How do we tell our story? What is the best way to communicate with our employees...or with the public? These are questions that I have been struggling with lately.
Some suggest our story can be told through social media platforms. The WPS has accounts on Facebook, Twitter, Instagram, and more recently TikTok. Each of these platforms has some benefits, but they also have its limitations. Too many of them encourage and promote a toxic environment. (Hello Twitter Mob).
There was a time when traditional/legacy media could be relied upon to tell a balanced story. Sure, they could ask tough questions, but at the end of the day, they usually portrayed stories involving the police fairly. I am not so sure about that anymore. I have observed an ideological shift by some media outlets that seems intent on “othering” the police. There is a harshness about reporting on police that too often serves to undermine trust and confidence in policing. Police integrity has become the story, rather than the work we actually do.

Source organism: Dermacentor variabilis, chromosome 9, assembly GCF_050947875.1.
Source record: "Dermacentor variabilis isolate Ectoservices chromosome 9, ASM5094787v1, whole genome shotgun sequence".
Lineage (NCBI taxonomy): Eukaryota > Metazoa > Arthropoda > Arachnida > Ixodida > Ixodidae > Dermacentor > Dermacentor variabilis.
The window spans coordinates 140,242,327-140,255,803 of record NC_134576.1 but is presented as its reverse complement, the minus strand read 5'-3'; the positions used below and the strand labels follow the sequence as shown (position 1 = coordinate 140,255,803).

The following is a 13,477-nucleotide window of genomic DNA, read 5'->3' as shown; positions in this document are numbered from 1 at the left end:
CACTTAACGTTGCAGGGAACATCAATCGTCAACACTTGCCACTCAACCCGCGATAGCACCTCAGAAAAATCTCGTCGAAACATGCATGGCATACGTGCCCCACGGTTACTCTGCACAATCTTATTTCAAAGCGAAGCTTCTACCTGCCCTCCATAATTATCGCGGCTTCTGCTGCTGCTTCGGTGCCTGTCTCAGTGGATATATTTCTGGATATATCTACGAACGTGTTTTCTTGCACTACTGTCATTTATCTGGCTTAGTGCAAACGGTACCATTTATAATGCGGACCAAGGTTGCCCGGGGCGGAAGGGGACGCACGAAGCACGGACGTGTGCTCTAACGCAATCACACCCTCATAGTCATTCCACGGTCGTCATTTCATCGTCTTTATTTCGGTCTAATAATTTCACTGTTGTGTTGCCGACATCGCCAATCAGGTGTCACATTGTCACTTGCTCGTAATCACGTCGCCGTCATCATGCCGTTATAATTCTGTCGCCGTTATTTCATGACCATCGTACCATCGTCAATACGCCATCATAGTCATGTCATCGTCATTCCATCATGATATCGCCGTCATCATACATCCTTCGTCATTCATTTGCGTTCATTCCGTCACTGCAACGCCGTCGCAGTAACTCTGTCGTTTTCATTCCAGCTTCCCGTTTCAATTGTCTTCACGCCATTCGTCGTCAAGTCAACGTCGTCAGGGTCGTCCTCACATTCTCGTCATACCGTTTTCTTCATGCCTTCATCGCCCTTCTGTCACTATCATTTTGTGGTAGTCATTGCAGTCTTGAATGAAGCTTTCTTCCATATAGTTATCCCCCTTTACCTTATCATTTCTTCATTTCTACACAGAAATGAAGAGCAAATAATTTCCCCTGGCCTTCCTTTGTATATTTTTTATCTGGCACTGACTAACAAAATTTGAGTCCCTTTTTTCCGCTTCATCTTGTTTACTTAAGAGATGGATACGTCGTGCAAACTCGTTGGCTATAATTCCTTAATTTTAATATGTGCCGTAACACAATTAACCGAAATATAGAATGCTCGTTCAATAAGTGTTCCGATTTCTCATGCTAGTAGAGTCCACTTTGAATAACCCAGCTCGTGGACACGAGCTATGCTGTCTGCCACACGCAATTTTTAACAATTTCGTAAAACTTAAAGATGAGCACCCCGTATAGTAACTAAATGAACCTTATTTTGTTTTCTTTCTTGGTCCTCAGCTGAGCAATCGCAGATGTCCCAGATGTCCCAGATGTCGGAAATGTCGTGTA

Ironically, we are in good company as the media itself is experiencing a steady erosion of its own trust and confidence. Need evidence? Look no further than the scores of experienced and competent journalists and writers who have left good jobs rather than go along with these ideological shifts. Many have turned to platforms like Substack that allow them to tell their stories honestly and with integrity.
This got me thinking. Why can’t we use Substack in the same way to tell our story? Well, maybe we can. Welcome to Tried and True with the Winnipeg Police. I think it is worth a try.
-Chief Danny Smyth